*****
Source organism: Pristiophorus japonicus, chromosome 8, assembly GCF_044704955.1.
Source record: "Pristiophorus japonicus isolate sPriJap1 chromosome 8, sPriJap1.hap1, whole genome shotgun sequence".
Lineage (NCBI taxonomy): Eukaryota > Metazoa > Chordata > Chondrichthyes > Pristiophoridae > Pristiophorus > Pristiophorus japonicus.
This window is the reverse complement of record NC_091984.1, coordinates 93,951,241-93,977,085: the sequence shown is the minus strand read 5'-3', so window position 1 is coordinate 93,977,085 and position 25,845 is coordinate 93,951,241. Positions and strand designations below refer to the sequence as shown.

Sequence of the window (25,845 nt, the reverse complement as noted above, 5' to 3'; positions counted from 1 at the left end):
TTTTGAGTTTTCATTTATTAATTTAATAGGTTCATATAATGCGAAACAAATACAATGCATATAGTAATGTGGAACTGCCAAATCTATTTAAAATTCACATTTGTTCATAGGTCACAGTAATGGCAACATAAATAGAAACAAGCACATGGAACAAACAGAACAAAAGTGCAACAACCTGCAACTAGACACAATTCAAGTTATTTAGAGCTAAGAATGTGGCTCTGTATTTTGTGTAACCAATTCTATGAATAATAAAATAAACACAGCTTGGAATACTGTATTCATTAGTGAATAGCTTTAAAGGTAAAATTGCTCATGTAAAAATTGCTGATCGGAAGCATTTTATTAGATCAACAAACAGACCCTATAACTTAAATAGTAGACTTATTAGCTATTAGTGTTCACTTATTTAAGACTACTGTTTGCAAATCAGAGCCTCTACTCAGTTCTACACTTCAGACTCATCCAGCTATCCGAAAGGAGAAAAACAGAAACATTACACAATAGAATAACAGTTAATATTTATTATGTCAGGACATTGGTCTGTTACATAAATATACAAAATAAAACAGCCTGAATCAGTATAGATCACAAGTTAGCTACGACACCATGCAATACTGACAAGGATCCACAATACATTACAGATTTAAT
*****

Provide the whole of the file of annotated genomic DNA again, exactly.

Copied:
Source organism: Pristiophorus japonicus, chromosome 8, assembly GCF_044704955.1.
Source record: "Pristiophorus japonicus isolate sPriJap1 chromosome 8, sPriJap1.hap1, whole genome shotgun sequence".
Lineage (NCBI taxonomy): Eukaryota > Metazoa > Chordata > Chondrichthyes > Pristiophoridae > Pristiophorus > Pristiophorus japonicus.
This window is the reverse complement of record NC_091984.1, coordinates 93,951,241-93,977,085: the sequence shown is the minus strand read 5'-3', so window position 1 is coordinate 93,977,085 and position 25,845 is coordinate 93,951,241. Positions and strand designations below refer to the sequence as shown.

Sequence of the window (25,845 nt, the reverse complement as noted above, 5' to 3'; positions counted from 1 at the left end):
TTTTGAGTTTTCATTTATTAATTTAATAGGTTCATATAATGCGAAACAAATACAATGCATATAGTAATGTGGAACTGCCAAATCTATTTAAAATTCACATTTGTTCATAGGTCACAGTAATGGCAACATAAATAGAAACAAGCACATGGAACAAACAGAACAAAAGTGCAACAACCTGCAACTAGACACAATTCAAGTTATTTAGAGCTAAGAATGTGGCTCTGTATTTTGTGTAACCAATTCTATGAATAATAAAATAAACACAGCTTGGAATACTGTATTCATTAGTGAATAGCTTTAAAGGTAAAATTGCTCATGTAAAAATTGCTGATCGGAAGCATTTTATTAGATCAACAAACAGACCCTATAACTTAAATAGTAGACTTATTAGCTATTAGTGTTCACTTATTTAAGACTACTGTTTGCAAATCAGAGCCTCTACTCAGTTCTACACTTCAGACTCATCCAGCTATCCGAAAGGAGAAAAACAGAAACATTACACAATAGAATAACAGTTAATATTTATTATGTCAGGACATTGGTCTGTTACATAAATATACAAAATAAAACAGCCTGAATCAGTATAGATCACAAGTTAGCTACGACACCATGCAATACTGACAAGGATCCACAATACATTACAGATTTAAT